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Should My Mother Leave My Abusive Father?

Answered as per Shafi'i Fiqh by Seekersguidance.org

Question: My parents have always fought. My dad can be very religious, but he has always treated my mother badly. He gets really mad at my mom that he ends up insulting her, swearing at her, insulting her in public, and more. He gives her the silent treatment, while she cooks fresh meals for him three times a day. My mom has cut ties with her friends, limited interaction with her own family, and is treated like a maid by my dad and his family. Every dispute leaves my mom crying and he hardly tries to understand or talk it out. There is no communication. A few days back, my mom found my dad growing more invested in a group chat and she noticed changes in his behavior. She checked his phone and found that he had talked to a few women outside the group chat. She asked him and he made it a huge issue and said that it was disgusting for her to grow suspicious of him. She finally broke down and blames herself for even checking it. We are all dependent on my dad and she asks me if she should move out because she only stays because of the kids.

Assalamu alaykum,

Thank you for your question. I empathize with your frustration and helplessness at watching your mother suffer abuse from your father. Islam does not permit this kind of behaviour and it is far from the Prophetic Sunnah.

The absolute best advice that I can give you is in this link:


One should try to stop abuse to the extent that one is able to. You could try speaking to him calmly and asking him not to yell at her so much because it affects and harms the whole family. You could explain to him that you hope to get a spouse that does not yell at you that way he does at his wife. This might get him thinking. When you get older, you may even tell him that you are encouraging your mother to move out so that you can live peacefully apart.

Offer loving support

Finding ways to spend time alone with your mother – like doing an activity at home together, going to lunch, or learning a skill or taking a class together – can give you the opportunity to talk safely and let her know you love her. You can remind her that you are concerned about her and that she doesn’t deserve to be treated badly. This can go a long way for boosting her self-confidence and renewing her strength.


People who experience abuse often don’t do self-care because they are made to feel like they don’t deserve love or care. It’s normal to lose sight of ourselves when we’re dealing with high stress. But self-care is one healthy way to cope. Remind your mother that self-care is important for everyone – and try to practice it yourself for your own well-being so you can enable yourself to continue being a source of support for her. Being able to create a safe mental space to help you stay grounded when things get tough not only helps you but also the people around you.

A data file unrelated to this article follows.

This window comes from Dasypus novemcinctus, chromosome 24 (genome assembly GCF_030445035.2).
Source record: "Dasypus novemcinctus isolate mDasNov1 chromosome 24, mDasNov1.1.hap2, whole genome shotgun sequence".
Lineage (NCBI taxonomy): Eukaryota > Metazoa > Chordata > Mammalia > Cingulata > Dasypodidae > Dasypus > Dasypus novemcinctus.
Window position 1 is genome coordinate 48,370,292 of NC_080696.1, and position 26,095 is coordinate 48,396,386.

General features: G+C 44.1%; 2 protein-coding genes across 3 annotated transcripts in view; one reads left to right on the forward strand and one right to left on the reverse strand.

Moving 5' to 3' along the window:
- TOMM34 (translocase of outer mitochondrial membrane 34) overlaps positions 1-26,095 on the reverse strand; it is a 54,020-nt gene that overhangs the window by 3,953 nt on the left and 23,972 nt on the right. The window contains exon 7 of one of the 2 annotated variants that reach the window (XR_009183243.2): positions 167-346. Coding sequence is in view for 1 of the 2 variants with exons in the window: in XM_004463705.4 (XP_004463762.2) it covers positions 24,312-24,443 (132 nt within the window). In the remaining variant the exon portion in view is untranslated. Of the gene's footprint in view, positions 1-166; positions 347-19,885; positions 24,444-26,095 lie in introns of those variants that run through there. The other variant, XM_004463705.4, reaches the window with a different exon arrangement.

Turn to Allah

This is a tremendous opportunity for both you and your mother to get closer to your Lord through du`a, ultimate submission to His will, and contentment with His decree. Channel all of your pain into discourse with your Lord in the depths of the night and wait patiently for Allah to send your family what is best in the timing and manner which He deems fit, without rushing or being impatient. Be the best Muslim that you can be and strive to fulfill Allah’s commands. Remind your mother of the value of her dua.

The Prophet, may Allah bless him and give him peace, said, “There are three whose supplication is not rejected: The fasting person when he breaks his fast, the just leader, and the supplication of the oppressed person; Allah raises it up above the clouds and opens the gates of heaven to it. And the Lord says: ‘By My might, I shall surely aid you, even if it should be after a while”[Tirmidhi].

May Allah bless you and give you and your family the very best in this world and the next and send you the best solution.

[Ustadha] Shazia Ahmad

Checked and Approved by Shaykh Faraz Rabbani

Ustadha Shazia Ahmad lived in Damascus, Syria for two years where she studied aqidah, fiqh, tajweed, tafseer, and Arabic. She then attended the University of Texas at Austin, where she completed her Masters in Arabic. Afterward, she moved to Amman, Jordan where she studied fiqh, Arabic, and other sciences. She recently moved back to Mississauga, Canada, where she lives with her family.

This answer was collected from Seekersguidance.org. It’s an online learning platform overseen by Sheikh Faraz Rabbani. All courses are free. They also have in-person classes in Canada.

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